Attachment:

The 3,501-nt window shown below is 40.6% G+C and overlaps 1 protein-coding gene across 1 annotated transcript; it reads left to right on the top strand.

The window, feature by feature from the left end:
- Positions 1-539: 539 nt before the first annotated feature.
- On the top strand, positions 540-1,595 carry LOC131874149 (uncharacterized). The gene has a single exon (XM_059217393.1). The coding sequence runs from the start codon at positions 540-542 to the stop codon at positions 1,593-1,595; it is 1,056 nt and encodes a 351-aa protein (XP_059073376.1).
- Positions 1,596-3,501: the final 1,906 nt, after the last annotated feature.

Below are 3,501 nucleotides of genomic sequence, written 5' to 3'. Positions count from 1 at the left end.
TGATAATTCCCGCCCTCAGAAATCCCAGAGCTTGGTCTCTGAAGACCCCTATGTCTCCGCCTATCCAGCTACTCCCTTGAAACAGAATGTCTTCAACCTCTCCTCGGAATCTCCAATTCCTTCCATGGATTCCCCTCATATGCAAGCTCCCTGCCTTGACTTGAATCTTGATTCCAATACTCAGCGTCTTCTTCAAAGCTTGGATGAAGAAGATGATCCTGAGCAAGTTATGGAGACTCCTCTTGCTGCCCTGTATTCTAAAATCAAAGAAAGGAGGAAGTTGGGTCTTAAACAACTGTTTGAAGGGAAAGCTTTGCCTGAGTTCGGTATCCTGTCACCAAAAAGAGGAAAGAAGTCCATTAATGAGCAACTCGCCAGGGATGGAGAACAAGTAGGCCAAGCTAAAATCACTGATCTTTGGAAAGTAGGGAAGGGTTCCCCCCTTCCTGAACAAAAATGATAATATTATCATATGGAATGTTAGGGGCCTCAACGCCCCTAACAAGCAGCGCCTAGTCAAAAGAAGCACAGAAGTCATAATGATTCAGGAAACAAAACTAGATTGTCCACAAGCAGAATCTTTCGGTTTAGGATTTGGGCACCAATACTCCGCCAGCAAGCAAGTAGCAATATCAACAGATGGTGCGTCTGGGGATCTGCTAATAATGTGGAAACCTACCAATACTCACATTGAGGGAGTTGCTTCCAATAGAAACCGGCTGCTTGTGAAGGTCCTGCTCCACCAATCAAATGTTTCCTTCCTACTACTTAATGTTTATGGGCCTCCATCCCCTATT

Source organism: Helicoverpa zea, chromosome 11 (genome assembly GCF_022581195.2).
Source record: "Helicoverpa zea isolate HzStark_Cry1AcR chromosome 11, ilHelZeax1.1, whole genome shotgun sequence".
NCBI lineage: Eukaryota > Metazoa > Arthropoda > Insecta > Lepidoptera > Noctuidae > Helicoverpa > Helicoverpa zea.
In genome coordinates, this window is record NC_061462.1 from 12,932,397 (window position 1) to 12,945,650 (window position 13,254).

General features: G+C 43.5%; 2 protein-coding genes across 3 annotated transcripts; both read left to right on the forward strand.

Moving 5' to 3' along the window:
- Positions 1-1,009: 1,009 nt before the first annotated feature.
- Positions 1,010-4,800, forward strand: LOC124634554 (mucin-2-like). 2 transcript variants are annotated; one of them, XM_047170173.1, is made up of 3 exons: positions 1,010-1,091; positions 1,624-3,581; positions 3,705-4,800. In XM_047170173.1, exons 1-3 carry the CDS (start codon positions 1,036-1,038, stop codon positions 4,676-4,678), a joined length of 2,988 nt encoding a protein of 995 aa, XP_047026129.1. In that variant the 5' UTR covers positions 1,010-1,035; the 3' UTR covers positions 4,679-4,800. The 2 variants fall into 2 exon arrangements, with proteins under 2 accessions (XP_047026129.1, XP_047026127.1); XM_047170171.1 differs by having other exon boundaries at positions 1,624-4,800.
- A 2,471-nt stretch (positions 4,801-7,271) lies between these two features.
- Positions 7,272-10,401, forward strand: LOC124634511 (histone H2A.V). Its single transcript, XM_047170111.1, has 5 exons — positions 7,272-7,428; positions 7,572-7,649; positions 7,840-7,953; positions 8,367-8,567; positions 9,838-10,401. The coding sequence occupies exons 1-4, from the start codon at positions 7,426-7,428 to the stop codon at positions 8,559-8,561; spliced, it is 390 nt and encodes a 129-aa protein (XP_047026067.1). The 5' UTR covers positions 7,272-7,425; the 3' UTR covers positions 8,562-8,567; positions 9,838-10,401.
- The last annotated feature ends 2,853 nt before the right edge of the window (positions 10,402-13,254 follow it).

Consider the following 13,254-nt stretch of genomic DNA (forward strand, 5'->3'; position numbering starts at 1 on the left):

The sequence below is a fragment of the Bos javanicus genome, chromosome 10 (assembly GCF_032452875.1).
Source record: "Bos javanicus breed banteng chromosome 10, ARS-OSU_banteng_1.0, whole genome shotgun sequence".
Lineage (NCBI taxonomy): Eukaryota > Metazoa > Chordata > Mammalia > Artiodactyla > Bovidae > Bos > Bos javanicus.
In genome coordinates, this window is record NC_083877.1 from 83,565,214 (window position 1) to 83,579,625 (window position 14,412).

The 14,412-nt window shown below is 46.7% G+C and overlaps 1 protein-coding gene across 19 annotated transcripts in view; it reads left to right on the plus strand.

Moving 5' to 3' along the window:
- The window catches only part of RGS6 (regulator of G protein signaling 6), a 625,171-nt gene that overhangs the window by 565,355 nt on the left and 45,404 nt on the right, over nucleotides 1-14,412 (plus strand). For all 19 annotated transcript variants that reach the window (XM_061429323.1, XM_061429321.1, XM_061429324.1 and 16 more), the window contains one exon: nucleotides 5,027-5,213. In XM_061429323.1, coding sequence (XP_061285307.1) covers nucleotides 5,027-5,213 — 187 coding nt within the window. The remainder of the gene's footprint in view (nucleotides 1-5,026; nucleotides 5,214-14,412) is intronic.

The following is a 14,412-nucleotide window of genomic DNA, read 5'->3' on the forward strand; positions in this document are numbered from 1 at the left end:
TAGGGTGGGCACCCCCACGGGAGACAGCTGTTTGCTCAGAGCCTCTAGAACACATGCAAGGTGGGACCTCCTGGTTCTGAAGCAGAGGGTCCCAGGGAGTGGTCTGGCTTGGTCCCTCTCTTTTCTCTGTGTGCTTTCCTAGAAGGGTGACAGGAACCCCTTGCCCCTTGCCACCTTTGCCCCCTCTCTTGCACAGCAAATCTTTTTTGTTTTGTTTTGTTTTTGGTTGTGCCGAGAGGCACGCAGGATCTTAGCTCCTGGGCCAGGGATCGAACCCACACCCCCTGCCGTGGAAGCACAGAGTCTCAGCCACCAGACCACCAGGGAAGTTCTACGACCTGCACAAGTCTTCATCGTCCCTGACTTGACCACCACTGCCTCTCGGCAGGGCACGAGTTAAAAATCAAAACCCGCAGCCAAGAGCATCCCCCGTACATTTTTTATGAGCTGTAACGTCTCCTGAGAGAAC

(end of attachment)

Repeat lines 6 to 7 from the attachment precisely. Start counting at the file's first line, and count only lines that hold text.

Below are 3,501 nucleotides of genomic sequence, written 5' to 3'. Positions count from 1 at the left end.
TGATAATTCCCGCCCTCAGAAATCCCAGAGCTTGGTCTCTGAAGACCCCTATGTCTCCGCCTATCCAGCTACTCCCTTGAAACAGAATGTCTTCAACCTCTCCTCGGAATCTCCAATTCCTTCCATGGATTCCCCTCATATGCAAGCTCCCTGCCTTGACTTGAATCTTGATTCCAATACTCAGCGTCTTCTTCAAAGCTTGGATGAAGAAGATGATCCTGAGCAAGTTATGGAGACTCCTCTTGCTGCCCTGTATTCTAAAATCAAAGAAAGGAGGAAGTTGGGTCTTAAACAACTGTTTGAAGGGAAAGCTTTGCCTGAGTTCGGTATCCTGTCACCAAAAAGAGGAAAGAAGTCCATTAATGAGCAACTCGCCAGGGATGGAGAACAAGTAGGCCAAGCTAAAATCACTGATCTTTGGAAAGTAGGGAAGGGTTCCCCCCTTCCTGAACAAAAATGATAATATTATCATATGGAATGTTAGGGGCCTCAACGCCCCTAACAAGCAGCGCCTAGTCAAAAGAAGCACAGAAGTCATAATGATTCAGGAAACAAAACTAGATTGTCCACAAGCAGAATCTTTCGGTTTAGGATTTGGGCACCAATACTCCGCCAGCAAGCAAGTAGCAATATCAACAGATGGTGCGTCTGGGGATCTGCTAATAATGTGGAAACCTACCAATACTCACATTGAGGGAGTTGCTTCCAATAGAAACCGGCTGCTTGTGAAGGTCCTGCTCCACCAATCAAATGTTTCCTTCCTACTACTTAATGTTTATGGGCCTCCATCCCCTATT